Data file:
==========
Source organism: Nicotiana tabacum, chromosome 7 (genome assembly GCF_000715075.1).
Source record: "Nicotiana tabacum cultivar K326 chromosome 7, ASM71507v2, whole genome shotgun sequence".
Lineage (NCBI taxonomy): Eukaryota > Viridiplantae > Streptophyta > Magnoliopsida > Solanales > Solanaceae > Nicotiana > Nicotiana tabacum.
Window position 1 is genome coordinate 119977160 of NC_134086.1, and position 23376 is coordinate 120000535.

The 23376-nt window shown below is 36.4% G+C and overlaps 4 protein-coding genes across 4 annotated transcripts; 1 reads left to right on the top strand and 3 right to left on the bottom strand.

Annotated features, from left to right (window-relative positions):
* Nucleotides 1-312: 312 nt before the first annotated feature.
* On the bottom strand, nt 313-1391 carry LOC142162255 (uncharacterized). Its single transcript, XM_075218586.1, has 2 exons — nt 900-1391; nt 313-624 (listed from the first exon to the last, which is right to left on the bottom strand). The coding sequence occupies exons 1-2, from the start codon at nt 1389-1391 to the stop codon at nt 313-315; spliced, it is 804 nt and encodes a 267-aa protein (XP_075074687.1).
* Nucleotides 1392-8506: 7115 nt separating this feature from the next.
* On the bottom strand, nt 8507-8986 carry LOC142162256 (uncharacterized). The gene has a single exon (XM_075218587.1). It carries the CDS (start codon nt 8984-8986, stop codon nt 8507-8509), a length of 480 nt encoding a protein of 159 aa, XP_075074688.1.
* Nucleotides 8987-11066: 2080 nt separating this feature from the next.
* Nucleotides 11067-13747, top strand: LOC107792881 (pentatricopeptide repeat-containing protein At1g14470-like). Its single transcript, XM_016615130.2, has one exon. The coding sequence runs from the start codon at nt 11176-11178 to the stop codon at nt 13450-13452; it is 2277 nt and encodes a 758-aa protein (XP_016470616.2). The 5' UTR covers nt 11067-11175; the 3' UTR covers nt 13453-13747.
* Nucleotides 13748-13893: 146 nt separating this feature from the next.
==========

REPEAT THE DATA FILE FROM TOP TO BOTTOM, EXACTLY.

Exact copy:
Source organism: Nicotiana tabacum, chromosome 7 (genome assembly GCF_000715075.1).
Source record: "Nicotiana tabacum cultivar K326 chromosome 7, ASM71507v2, whole genome shotgun sequence".
Lineage (NCBI taxonomy): Eukaryota > Viridiplantae > Streptophyta > Magnoliopsida > Solanales > Solanaceae > Nicotiana > Nicotiana tabacum.
Window position 1 is genome coordinate 119977160 of NC_134086.1, and position 23376 is coordinate 120000535.

The 23376-nt window shown below is 36.4% G+C and overlaps 4 protein-coding genes across 4 annotated transcripts; 1 reads left to right on the top strand and 3 right to left on the bottom strand.

Annotated features, from left to right (window-relative positions):
* Nucleotides 1-312: 312 nt before the first annotated feature.
* On the bottom strand, nt 313-1391 carry LOC142162255 (uncharacterized). Its single transcript, XM_075218586.1, has 2 exons — nt 900-1391; nt 313-624 (listed from the first exon to the last, which is right to left on the bottom strand). The coding sequence occupies exons 1-2, from the start codon at nt 1389-1391 to the stop codon at nt 313-315; spliced, it is 804 nt and encodes a 267-aa protein (XP_075074687.1).
* Nucleotides 1392-8506: 7115 nt separating this feature from the next.
* On the bottom strand, nt 8507-8986 carry LOC142162256 (uncharacterized). The gene has a single exon (XM_075218587.1). It carries the CDS (start codon nt 8984-8986, stop codon nt 8507-8509), a length of 480 nt encoding a protein of 159 aa, XP_075074688.1.
* Nucleotides 8987-11066: 2080 nt separating this feature from the next.
* Nucleotides 11067-13747, top strand: LOC107792881 (pentatricopeptide repeat-containing protein At1g14470-like). Its single transcript, XM_016615130.2, has one exon. The coding sequence runs from the start codon at nt 11176-11178 to the stop codon at nt 13450-13452; it is 2277 nt and encodes a 758-aa protein (XP_016470616.2). The 5' UTR covers nt 11067-11175; the 3' UTR covers nt 13453-13747.
* Nucleotides 13748-13893: 146 nt separating this feature from the next.